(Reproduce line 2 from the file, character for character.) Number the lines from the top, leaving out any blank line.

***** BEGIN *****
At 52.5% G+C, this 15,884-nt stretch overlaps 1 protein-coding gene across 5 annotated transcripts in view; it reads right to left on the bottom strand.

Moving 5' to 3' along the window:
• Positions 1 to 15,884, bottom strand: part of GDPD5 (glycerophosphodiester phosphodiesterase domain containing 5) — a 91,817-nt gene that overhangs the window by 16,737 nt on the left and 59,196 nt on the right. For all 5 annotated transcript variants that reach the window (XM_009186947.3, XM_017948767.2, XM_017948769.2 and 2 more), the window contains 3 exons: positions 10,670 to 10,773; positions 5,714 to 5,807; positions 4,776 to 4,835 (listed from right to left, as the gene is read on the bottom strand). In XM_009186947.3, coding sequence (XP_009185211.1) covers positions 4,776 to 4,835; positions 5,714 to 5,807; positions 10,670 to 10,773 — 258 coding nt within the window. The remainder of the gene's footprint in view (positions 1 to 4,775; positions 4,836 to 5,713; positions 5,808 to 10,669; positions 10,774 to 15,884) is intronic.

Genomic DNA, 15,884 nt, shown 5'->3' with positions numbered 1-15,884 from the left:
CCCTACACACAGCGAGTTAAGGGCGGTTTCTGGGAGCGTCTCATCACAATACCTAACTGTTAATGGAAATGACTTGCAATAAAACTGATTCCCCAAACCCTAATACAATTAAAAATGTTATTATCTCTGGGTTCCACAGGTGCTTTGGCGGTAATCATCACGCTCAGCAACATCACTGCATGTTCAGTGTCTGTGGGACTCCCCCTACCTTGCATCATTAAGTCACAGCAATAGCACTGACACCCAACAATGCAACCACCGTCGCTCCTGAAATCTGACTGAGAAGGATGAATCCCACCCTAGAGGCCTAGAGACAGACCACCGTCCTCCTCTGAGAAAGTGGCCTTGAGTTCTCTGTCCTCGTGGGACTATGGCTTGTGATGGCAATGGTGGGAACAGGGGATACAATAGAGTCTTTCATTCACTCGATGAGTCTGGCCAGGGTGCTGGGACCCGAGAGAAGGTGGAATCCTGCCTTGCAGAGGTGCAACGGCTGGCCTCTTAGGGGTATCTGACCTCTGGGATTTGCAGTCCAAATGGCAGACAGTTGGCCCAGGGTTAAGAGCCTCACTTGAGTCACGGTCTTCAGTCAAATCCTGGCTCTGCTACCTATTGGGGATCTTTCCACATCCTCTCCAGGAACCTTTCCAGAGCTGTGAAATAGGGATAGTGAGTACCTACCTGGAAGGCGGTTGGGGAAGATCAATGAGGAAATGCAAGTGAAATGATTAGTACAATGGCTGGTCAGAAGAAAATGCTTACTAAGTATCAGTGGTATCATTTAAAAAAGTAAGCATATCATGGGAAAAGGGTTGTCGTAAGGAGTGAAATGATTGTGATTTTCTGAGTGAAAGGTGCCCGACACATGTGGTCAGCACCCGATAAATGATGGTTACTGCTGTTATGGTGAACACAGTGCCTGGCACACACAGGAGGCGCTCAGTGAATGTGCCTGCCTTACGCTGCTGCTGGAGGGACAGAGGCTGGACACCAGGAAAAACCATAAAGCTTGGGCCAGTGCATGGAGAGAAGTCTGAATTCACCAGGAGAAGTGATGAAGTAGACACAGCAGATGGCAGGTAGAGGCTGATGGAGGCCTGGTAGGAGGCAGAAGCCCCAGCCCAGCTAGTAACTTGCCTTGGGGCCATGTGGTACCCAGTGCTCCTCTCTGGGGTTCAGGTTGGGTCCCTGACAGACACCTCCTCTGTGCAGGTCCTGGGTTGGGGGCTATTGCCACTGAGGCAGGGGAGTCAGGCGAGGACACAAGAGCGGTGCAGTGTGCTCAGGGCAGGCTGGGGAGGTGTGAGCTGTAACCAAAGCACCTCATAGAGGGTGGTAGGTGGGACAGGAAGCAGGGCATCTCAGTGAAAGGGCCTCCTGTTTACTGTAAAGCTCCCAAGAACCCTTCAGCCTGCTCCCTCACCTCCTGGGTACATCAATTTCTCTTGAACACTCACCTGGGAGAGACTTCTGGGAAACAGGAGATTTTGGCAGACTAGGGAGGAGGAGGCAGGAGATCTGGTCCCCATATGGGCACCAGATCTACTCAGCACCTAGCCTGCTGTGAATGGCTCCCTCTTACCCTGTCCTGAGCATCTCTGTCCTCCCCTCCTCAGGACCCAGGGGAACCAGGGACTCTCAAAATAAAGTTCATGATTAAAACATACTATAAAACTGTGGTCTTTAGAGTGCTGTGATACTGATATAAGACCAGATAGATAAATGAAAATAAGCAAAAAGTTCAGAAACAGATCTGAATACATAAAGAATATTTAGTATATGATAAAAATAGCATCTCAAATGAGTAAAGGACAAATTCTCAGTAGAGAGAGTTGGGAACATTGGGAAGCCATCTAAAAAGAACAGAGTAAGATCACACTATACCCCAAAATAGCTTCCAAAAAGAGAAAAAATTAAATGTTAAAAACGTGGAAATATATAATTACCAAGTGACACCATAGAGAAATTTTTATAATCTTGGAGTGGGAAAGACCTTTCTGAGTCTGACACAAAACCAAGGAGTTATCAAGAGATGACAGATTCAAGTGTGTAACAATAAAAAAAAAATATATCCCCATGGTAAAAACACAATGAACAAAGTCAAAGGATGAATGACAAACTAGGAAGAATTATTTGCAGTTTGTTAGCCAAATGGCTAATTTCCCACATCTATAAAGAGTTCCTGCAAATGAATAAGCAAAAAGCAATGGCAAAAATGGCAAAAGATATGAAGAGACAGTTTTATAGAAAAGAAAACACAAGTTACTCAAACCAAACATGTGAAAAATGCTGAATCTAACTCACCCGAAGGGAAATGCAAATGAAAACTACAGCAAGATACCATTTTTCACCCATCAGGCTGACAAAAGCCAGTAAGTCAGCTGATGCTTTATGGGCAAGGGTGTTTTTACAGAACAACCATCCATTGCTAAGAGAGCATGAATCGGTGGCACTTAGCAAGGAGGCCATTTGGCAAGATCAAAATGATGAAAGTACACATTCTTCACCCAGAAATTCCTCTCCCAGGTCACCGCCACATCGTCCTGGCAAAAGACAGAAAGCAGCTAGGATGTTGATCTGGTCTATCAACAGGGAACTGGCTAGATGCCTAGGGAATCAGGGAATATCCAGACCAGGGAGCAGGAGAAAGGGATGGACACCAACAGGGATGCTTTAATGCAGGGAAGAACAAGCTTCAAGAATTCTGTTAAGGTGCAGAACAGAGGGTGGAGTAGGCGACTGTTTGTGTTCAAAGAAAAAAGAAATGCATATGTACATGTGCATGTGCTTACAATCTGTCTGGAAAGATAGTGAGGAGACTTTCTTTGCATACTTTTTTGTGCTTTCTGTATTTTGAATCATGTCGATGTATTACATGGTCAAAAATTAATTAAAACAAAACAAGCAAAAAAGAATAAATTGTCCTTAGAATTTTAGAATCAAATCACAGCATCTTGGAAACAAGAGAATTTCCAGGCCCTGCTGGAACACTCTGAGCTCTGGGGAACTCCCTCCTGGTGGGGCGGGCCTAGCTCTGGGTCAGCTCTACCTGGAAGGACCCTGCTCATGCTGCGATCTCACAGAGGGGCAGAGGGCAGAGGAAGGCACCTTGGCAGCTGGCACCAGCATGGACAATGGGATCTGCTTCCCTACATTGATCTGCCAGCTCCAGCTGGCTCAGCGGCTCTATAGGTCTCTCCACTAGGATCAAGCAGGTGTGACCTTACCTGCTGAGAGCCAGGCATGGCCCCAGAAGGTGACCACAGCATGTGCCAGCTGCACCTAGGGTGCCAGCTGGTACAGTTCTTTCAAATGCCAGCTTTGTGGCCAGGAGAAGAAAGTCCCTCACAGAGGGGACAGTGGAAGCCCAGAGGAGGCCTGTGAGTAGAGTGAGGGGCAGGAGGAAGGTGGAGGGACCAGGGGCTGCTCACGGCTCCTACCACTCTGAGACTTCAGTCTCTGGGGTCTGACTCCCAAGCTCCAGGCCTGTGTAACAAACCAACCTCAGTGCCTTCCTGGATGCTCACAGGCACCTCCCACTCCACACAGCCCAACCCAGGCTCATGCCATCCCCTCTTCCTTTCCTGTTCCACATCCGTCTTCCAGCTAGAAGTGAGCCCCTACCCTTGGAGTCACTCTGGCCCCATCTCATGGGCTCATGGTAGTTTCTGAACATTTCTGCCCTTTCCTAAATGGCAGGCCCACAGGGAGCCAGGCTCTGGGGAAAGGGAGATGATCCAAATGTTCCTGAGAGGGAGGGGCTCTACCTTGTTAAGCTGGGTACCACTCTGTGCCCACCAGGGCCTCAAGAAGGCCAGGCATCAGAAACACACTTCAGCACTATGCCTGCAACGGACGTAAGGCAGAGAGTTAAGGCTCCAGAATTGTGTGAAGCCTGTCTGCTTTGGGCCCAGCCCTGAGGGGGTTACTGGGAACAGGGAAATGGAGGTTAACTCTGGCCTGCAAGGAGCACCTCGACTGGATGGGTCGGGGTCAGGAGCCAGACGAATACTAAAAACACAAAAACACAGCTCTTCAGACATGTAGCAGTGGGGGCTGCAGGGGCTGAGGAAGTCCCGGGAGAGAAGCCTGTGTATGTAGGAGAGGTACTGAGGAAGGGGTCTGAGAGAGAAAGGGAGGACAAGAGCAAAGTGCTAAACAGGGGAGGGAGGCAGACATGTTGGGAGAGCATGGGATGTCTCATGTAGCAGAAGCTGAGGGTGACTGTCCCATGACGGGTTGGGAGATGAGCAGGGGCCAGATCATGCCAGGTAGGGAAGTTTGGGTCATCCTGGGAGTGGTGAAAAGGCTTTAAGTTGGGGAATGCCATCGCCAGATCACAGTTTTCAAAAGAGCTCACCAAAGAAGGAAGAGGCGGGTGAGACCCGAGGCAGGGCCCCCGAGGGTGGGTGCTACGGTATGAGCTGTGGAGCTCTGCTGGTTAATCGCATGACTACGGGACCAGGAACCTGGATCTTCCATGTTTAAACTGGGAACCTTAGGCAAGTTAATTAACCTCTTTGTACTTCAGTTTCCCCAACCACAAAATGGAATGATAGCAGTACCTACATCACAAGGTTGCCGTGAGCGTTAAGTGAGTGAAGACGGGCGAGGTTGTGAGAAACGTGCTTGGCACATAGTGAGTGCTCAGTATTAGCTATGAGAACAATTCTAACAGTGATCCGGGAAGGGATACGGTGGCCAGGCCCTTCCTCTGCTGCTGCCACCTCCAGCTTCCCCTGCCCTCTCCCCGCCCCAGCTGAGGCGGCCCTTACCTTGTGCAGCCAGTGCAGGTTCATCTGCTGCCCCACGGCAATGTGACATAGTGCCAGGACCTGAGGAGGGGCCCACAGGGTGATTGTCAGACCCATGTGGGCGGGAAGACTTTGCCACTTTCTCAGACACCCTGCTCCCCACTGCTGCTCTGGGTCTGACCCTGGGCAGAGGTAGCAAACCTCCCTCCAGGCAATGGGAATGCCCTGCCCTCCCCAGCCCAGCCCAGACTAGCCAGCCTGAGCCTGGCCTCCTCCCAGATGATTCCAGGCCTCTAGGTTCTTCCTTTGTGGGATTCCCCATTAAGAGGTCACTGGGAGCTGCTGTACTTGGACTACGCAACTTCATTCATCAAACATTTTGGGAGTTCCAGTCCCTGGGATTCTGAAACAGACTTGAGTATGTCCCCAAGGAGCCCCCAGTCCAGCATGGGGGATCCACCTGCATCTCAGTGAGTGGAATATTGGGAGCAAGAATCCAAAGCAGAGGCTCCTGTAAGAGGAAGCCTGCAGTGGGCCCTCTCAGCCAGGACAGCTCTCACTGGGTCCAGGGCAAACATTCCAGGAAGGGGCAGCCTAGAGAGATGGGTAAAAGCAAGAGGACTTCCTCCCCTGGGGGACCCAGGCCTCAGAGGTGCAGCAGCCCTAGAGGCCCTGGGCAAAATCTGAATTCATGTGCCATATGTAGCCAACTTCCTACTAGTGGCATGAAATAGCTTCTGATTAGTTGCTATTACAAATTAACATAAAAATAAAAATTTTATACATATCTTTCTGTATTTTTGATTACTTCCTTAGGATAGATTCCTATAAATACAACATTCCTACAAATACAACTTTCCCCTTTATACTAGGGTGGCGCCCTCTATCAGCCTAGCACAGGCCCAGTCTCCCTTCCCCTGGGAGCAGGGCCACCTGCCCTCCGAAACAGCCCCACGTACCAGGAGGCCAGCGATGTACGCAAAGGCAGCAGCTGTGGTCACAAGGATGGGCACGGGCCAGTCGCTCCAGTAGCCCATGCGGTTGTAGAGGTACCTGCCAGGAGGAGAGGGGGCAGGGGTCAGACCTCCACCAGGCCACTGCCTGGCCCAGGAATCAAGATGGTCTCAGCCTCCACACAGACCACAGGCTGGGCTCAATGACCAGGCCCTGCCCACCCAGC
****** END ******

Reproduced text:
Moving 5' to 3' along the window: